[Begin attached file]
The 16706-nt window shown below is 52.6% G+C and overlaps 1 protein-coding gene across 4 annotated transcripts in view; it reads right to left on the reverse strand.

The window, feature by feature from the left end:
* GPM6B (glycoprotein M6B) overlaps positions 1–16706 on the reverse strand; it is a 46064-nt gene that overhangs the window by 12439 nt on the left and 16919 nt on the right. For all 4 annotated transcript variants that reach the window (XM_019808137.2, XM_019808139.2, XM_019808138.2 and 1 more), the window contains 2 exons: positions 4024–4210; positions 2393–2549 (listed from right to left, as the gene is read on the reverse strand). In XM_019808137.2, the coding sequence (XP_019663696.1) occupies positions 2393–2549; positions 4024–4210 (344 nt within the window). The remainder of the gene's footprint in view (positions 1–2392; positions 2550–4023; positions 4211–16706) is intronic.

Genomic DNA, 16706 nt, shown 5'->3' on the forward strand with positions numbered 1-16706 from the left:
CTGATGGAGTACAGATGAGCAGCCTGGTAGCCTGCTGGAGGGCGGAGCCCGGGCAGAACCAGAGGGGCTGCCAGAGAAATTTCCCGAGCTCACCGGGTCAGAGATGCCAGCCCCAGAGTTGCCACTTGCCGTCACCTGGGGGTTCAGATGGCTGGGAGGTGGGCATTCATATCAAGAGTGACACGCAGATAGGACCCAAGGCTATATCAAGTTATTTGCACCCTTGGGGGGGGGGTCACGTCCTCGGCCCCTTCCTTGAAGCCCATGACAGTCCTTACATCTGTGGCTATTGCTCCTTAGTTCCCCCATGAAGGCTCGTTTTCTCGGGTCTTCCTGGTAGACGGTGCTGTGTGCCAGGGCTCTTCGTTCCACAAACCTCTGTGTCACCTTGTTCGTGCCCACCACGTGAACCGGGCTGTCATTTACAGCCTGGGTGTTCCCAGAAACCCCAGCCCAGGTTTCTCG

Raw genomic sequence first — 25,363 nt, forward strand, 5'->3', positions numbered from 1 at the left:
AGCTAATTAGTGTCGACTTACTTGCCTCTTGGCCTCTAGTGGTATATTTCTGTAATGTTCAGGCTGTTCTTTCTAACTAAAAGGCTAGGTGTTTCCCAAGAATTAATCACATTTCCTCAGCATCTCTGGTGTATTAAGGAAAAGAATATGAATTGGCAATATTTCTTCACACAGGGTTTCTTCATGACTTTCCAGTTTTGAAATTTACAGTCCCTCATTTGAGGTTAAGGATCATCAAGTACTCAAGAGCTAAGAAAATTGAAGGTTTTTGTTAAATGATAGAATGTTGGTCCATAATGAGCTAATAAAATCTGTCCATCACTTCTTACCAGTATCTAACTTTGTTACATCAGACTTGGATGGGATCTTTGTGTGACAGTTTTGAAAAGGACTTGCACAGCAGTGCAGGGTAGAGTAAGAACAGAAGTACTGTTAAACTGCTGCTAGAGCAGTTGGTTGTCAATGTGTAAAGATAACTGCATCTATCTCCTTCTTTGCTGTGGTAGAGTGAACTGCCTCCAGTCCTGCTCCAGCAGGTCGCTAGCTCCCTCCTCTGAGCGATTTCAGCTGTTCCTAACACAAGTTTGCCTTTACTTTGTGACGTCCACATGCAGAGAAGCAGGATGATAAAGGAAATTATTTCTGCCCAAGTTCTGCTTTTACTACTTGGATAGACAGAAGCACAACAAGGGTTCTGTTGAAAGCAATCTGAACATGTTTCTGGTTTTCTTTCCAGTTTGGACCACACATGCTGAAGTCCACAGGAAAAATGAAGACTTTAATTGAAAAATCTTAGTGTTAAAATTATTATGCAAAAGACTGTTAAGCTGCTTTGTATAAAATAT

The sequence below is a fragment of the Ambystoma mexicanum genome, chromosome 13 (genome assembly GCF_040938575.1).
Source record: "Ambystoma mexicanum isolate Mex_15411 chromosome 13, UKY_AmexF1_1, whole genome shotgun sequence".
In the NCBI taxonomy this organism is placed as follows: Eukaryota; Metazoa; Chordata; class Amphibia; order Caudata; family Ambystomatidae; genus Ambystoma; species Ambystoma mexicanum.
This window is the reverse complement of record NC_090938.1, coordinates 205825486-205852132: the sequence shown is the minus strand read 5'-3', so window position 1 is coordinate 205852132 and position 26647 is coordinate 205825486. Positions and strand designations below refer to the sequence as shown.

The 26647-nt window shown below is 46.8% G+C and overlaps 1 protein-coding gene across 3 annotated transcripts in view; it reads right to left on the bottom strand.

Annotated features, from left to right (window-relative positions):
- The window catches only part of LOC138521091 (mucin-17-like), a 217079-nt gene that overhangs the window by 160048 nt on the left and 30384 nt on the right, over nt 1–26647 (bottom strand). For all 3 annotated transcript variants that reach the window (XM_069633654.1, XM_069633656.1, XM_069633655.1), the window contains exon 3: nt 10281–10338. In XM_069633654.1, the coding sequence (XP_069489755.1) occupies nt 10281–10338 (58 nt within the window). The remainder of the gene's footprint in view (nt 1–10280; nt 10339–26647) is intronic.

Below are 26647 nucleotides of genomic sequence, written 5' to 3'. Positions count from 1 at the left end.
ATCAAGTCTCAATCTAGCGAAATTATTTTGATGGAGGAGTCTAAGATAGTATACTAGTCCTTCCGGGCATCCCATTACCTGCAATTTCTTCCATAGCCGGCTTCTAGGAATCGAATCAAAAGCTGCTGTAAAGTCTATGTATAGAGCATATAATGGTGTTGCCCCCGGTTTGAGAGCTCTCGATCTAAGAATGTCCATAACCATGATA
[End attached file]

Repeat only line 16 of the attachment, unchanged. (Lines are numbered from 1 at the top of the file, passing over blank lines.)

ATCAAGTCTCAATCTAGCGAAATTATTTTGATGGAGGAGTCTAAGATAGTATACTAGTCCTTCCGGGCATCCCATTACCTGCAATTTCTTCCATAGCCGGCTTCTAGGAATCGAATCAAAAGCTGCTGTAAAGTCTATGTATAGAGCATATAATGGTGTTGCCCCCGGTTTGAGAGCTCTCGATCTAAGAATGTCCATAACCATGATA